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Newspaper Page Text
tBX Gene Mongair. -
(Copyright, 1913, by Newspaper Enterprise Association.)
i FISH STORIES
" $?Sn -Sto1"63 are back o the rea"
""fionjt why 'many men of estimable
character are as popular in a crowd
as a' goose-egg in the seventh in
ning. Some men are born to Fish
Stories. The rest have Pish Stories
thrust upon them.
A Fish Story is like a miser1!
gold; the owner never gets weary
A man may forget his early
moral teachings, the important
- , dates in American history and the
size of his hat, but does he ever lose
memory of the "musky" that got
away at Lake Oochmacoocn in tne
summer of '97?
If he does, then it is because an
iron safe has dropped on his bean
from the third story!
Once upon a time no course in
artistic Pish Story spinning was
complete without a few primary
lessons in practical bait casting.
This idea has been Abandoned as a
waste of time which mfght better
be devqtedto developing the hiceps
of the imagination.
Mere Fishing is now left to prac
tical, prosaic fishermen. The art of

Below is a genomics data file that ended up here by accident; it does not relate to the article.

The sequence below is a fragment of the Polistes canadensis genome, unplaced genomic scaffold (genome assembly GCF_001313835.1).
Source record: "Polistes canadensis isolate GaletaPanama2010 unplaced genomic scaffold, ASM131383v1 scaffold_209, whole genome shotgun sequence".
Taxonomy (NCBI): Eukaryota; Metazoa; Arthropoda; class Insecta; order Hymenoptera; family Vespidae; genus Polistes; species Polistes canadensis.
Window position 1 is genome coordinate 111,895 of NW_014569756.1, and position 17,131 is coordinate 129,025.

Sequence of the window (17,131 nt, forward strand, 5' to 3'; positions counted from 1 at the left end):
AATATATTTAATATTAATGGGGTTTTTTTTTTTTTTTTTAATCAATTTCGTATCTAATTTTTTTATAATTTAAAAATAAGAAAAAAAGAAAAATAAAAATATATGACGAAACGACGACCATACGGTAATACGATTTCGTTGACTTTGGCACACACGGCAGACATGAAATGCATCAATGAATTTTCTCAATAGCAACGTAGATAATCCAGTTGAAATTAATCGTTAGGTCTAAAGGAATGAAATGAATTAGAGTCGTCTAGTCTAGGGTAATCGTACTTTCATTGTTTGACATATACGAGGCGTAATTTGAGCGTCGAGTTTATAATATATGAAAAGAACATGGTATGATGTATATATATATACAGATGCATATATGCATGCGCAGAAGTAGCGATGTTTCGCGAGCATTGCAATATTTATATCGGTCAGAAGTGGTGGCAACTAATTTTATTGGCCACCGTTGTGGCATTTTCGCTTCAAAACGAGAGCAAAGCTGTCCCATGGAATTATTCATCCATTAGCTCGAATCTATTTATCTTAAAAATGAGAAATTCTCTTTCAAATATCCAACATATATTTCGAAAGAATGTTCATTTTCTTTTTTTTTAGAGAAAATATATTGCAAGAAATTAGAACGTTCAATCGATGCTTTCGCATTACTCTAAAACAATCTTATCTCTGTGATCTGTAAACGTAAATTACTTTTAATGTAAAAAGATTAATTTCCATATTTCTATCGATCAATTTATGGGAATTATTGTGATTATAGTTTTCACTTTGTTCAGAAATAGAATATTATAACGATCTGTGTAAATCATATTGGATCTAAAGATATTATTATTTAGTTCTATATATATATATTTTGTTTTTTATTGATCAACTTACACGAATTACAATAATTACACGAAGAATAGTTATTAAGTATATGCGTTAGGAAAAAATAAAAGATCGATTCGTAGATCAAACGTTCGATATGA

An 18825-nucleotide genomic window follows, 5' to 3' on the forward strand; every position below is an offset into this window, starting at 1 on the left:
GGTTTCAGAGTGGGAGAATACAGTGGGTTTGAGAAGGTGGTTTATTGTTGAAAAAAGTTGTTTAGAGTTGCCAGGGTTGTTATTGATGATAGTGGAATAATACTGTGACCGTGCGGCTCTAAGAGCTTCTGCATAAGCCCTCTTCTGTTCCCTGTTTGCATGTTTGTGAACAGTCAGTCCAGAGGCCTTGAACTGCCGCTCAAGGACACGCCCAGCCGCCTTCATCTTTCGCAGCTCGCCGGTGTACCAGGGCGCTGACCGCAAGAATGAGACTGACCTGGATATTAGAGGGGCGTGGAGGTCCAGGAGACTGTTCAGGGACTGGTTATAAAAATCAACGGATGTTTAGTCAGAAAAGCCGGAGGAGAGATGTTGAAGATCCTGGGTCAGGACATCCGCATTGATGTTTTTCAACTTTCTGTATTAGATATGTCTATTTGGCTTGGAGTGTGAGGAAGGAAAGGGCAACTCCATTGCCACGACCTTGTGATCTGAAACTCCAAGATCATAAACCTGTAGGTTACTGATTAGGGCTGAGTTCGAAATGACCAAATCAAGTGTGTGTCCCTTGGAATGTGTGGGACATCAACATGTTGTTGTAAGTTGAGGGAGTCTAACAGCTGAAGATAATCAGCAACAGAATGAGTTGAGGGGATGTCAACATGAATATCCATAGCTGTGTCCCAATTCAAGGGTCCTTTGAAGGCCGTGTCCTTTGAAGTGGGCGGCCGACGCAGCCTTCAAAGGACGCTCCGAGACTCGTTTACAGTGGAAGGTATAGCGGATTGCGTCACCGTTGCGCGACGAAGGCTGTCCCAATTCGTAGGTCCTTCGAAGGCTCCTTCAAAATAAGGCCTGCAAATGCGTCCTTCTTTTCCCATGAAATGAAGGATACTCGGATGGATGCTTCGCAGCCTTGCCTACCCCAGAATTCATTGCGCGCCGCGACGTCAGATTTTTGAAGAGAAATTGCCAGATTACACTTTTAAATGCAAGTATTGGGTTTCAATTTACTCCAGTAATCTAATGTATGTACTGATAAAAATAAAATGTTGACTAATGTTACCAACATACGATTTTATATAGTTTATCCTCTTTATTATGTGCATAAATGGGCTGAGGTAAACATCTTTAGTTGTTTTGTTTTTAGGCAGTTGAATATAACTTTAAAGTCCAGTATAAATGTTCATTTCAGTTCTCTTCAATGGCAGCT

narrating a ten-round rassle with
a heavy-weight pike so that it
listens like a Homeric epic is not in
any way allied to. the vulgar trade of
affixing weak-kneed worms to
The professional or champion
amateur Fish Story fiend is not
lacking in trophies of prowess, by
which he can prove that his verac
ity is all-wool, 36 inches in "breadth
and hand-stitched down the seams!
Visit his charming home and you
will think you are in a dry aquar
ium! The first thing that lambs your
lamps as you enter the hall is the
figure of a pretty bass, reaching
four feet from nose to shoes
gleaming life-like against an oak
board. A card beneath the fish
states the date and place-of cap
ture, but Mr. Bass is undoubtedly
winking the other eye the glass
glim turned toward the wallpaper!
Every summer, after a brief ab
sence from his usual haunts, the